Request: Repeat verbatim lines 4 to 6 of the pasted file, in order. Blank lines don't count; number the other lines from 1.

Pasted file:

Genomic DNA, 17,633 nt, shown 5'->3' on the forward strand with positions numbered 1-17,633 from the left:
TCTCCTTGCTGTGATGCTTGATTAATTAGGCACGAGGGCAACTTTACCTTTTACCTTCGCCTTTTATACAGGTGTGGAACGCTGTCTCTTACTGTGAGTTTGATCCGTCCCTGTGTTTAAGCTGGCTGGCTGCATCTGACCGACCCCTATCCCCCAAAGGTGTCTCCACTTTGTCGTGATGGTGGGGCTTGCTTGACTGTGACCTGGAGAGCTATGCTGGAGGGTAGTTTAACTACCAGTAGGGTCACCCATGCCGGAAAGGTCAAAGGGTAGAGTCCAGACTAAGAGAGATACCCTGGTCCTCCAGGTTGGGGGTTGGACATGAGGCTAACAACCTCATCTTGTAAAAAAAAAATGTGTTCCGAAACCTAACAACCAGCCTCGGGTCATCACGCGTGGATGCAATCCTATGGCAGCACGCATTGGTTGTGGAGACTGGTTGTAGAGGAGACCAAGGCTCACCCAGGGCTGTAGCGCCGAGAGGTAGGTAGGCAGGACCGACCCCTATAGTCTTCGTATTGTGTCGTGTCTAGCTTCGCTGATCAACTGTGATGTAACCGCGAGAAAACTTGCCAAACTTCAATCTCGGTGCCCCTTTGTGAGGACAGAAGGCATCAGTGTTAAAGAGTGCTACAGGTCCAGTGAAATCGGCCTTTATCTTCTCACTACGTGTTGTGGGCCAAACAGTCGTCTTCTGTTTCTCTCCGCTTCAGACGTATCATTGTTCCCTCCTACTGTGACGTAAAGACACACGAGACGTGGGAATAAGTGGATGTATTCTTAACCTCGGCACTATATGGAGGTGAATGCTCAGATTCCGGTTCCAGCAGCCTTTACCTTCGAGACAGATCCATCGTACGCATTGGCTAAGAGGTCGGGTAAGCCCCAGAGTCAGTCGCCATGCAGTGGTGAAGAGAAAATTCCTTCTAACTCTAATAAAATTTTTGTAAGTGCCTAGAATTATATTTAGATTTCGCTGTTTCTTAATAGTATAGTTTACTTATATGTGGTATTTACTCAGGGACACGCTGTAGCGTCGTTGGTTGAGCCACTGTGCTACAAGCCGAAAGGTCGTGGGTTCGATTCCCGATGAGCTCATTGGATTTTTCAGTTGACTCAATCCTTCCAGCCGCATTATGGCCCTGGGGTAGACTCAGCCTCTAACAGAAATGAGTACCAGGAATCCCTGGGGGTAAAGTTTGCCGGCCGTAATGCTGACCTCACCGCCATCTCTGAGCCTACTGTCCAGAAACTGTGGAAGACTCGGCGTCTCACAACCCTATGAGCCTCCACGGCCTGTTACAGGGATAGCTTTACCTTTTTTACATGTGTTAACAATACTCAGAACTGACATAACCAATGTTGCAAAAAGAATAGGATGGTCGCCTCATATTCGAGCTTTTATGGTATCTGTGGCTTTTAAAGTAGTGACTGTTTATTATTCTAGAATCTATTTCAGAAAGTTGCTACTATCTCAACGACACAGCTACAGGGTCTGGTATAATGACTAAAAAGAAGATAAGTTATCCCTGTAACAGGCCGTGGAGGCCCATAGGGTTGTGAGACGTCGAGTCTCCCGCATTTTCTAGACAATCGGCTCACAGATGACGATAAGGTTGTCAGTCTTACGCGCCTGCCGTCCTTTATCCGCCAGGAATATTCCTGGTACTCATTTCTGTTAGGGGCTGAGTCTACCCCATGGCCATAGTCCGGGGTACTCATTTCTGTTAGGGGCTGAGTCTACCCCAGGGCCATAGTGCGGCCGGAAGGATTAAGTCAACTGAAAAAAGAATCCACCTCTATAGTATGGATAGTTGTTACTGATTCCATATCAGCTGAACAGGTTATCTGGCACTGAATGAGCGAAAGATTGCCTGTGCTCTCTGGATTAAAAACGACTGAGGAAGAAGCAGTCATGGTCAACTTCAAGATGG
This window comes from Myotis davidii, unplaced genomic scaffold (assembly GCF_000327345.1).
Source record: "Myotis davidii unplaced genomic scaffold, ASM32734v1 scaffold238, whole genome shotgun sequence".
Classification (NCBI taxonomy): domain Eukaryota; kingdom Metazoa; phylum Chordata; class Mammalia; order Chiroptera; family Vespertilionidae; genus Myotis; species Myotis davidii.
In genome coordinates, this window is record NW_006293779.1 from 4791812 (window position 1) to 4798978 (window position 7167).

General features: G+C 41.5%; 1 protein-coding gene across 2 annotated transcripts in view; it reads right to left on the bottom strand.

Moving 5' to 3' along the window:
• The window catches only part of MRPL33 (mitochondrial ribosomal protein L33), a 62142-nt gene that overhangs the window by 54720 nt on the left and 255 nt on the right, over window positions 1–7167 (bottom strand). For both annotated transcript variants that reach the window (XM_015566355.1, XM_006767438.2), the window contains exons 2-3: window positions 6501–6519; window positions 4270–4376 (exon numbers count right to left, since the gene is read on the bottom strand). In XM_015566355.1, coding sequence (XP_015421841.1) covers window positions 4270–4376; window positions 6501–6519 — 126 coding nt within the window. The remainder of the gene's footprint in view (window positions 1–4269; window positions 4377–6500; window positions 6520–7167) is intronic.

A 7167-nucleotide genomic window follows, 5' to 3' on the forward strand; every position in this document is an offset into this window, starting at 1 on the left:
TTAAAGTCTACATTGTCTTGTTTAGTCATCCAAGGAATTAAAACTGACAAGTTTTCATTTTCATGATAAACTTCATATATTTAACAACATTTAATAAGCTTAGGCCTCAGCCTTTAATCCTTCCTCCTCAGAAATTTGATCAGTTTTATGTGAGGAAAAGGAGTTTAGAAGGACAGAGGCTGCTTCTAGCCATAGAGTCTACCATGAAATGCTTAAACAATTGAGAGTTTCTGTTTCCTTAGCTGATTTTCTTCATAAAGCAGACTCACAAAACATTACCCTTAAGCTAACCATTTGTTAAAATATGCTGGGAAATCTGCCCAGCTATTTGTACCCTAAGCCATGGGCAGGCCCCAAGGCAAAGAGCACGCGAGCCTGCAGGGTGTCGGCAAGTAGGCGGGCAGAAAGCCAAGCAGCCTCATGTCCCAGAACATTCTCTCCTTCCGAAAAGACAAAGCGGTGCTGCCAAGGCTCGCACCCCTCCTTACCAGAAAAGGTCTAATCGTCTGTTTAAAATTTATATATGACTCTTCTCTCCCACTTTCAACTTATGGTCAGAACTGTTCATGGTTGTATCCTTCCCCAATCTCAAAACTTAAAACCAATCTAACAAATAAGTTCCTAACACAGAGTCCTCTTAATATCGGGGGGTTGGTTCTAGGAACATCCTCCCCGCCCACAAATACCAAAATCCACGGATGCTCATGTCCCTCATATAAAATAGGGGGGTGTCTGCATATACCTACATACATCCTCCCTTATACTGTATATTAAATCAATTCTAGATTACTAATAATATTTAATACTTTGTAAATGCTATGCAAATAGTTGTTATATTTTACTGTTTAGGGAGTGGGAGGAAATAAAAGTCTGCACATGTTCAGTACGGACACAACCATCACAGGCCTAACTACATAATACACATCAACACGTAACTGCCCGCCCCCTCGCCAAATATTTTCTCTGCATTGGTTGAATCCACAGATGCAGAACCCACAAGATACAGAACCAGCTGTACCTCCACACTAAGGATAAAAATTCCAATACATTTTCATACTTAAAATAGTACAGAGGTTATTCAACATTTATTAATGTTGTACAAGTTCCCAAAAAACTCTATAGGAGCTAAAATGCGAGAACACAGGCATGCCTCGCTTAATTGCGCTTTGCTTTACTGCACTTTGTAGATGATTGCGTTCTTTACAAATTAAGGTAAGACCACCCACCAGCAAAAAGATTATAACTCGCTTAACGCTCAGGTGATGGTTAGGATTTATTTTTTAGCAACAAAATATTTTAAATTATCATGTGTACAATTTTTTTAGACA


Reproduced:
Source record: "Myotis davidii unplaced genomic scaffold, ASM32734v1 scaffold238, whole genome shotgun sequence".
Classification (NCBI taxonomy): domain Eukaryota; kingdom Metazoa; phylum Chordata; class Mammalia; order Chiroptera; family Vespertilionidae; genus Myotis; species Myotis davidii.
In genome coordinates, this window is record NW_006293779.1 from 4791812 (window position 1) to 4798978 (window position 7167).